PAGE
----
FREELY Don't judge somebody by the
(terror) label By Emma
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After the formation
of Nepal's new cabinet this month, Prime Minister
Girija Prasad Koirala announced an indefinite
ceasefire with rebel Maoists. Significantly, in
conjunction with the declaration of a ceasefire,
he dropped the "terrorist" label that has been
applied periodically to the Communist Party of
Nepal (CPN) since November 2001.
reason for removing the formal label was to pave
the way for peace negotiations between the
seven-party alliance and the
Maoists. Removing the
terrorist label bestows, or in this case restores,
the legitimacy of the Maoists to the extent
required for them to be acceptable dialogue
partners to the alliance.
In this respect,
removing the terrorist label is an attempt to
improve conditions for conflict resolution, not
obstruct them. However, the noteworthy aspect of
this action is not that the label of terrorism is
applied or removed from an organization, but the
custom of using such a loaded term for any context
or political purpose.
Today, there is much
debate surrounding terrorism, and a significant
part of that debate stalls over the issue of
defining terrorism. This gives rise to sterile
debate, which impedes further research and shuts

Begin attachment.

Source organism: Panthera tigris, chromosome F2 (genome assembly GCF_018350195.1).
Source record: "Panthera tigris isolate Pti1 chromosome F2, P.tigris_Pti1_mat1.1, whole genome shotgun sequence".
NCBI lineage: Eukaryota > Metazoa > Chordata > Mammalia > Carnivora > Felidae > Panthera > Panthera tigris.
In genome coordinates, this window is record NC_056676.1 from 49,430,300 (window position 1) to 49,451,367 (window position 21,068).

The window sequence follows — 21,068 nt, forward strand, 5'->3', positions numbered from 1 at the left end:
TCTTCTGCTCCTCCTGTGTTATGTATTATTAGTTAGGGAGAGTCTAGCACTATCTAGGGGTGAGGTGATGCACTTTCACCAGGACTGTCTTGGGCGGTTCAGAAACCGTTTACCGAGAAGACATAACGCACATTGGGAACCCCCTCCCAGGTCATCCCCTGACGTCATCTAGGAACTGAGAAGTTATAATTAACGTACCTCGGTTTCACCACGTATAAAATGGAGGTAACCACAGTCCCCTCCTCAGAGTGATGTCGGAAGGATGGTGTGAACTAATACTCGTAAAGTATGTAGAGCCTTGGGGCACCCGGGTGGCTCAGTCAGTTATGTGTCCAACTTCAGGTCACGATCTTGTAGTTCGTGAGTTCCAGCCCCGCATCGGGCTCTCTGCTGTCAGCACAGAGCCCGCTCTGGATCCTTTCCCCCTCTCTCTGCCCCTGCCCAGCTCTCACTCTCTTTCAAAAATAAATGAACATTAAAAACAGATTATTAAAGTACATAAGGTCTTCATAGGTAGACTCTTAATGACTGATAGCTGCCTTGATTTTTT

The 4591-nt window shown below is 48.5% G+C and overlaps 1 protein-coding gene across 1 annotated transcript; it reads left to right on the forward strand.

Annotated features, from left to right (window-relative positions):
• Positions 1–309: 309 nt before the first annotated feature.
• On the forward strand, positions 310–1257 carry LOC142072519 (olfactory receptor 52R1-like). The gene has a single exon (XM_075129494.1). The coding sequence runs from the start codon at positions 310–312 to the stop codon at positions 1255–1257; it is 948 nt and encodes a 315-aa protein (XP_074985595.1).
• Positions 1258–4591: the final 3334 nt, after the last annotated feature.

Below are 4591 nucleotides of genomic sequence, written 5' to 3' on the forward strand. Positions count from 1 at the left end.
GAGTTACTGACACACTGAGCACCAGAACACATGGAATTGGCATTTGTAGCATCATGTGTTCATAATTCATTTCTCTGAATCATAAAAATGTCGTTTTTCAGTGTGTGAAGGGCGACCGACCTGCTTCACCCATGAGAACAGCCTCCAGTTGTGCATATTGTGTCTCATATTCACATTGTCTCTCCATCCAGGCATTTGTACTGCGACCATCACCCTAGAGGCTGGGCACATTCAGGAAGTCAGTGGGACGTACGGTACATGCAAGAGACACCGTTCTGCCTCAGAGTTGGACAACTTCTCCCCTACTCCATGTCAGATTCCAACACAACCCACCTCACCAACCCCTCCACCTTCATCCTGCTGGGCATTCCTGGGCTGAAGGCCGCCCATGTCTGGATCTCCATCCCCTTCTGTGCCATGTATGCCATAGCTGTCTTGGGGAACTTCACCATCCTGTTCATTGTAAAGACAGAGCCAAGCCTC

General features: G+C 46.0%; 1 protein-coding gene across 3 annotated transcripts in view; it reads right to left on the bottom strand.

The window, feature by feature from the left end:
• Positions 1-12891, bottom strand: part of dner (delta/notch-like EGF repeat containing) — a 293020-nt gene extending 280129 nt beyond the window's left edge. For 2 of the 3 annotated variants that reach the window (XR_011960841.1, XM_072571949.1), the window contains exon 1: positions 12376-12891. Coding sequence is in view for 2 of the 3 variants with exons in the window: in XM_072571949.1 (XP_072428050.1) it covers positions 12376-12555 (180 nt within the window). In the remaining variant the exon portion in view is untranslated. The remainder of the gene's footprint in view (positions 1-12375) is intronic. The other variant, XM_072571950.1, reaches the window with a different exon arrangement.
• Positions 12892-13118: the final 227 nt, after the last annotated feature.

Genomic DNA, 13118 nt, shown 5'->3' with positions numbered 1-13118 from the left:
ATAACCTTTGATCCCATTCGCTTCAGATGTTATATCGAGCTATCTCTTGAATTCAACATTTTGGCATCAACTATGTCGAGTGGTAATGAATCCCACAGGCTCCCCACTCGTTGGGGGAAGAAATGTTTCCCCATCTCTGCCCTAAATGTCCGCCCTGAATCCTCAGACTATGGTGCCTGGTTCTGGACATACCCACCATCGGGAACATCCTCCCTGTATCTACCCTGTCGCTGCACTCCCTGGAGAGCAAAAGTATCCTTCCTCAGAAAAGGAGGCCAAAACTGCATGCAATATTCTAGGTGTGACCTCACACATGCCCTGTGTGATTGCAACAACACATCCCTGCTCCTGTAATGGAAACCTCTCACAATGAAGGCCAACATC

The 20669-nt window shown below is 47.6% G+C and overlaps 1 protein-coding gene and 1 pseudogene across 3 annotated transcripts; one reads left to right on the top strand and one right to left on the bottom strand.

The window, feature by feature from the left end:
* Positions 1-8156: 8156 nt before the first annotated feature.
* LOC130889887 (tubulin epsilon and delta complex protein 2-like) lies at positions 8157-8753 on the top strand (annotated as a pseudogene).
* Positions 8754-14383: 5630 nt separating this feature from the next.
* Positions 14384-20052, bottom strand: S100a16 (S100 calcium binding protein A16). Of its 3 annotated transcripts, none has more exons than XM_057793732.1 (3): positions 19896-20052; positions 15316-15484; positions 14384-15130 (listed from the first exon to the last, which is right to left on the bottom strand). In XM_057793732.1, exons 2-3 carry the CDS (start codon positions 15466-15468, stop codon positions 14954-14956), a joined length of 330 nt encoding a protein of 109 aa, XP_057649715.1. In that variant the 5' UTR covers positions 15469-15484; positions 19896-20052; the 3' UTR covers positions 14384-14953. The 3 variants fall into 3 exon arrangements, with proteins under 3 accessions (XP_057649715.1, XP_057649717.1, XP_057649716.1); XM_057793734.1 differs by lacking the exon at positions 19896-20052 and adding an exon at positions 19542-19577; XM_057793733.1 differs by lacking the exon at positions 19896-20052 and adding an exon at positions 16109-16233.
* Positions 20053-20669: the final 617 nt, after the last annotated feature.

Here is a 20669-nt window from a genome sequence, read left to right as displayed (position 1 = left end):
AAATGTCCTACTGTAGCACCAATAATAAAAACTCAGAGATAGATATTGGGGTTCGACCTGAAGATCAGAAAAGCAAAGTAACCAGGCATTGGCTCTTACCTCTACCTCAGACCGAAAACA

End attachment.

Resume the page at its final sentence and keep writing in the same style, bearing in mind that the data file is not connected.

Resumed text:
off practical discussions necessary for devising
effective counter-terrorism measures.
demonstrated by the common inability to reach a
definition of terrorism, there is at present a
lack of consensus on what the concept entails.
Despite this, much of the ambiguity associated
with the concept of terrorism does not lie in the
inability to define it, but rather in the way in
which it is applied in practice.
of the terror label to delegitimize one or several
parties to a conflict is not new, nor is it
uncommon. The practice can be observed in
conflicts worldwide, such as in Russian attitudes
toward armed groups in Chechnya and China's
relation to Uighur organizations in Xinjiang.
Also, the terrorism label is applied to the other
party by both sides in the Israel-Palestine
As such, the overuse of this
term to gain the moral high ground in a dispute
contributes to the confusion and disagreement over
what is understood as terrorism. This confusion is
due the selective and highly normative use of the
terrorism label that undermines attempts at
distinctions and nuances in defining the threat,
incorporating a wide variety of actors, aims, and
methods, and directly diminishes the possibility
for non-violent conflict resolution.
the Maoists first launched their "People's War" in
1996, many of the governments in Nepal have
referred to them as terrorists. Yet it was not
until November 2001 that the CPN (Maoist) was
officially labeled "terrorist". The application of
the term followed a setback at conflict
resolution, since negotiations under prime
minister Sher Bahadur Deuba had stalled.
It also occurred in the aftermath of the
attacks of September 11, 2001, when the United
States incorporated the CPN (Maoist) on the Terror
Exclusion List (TEL). Directly following the
designation, as well as using it as a pretext, the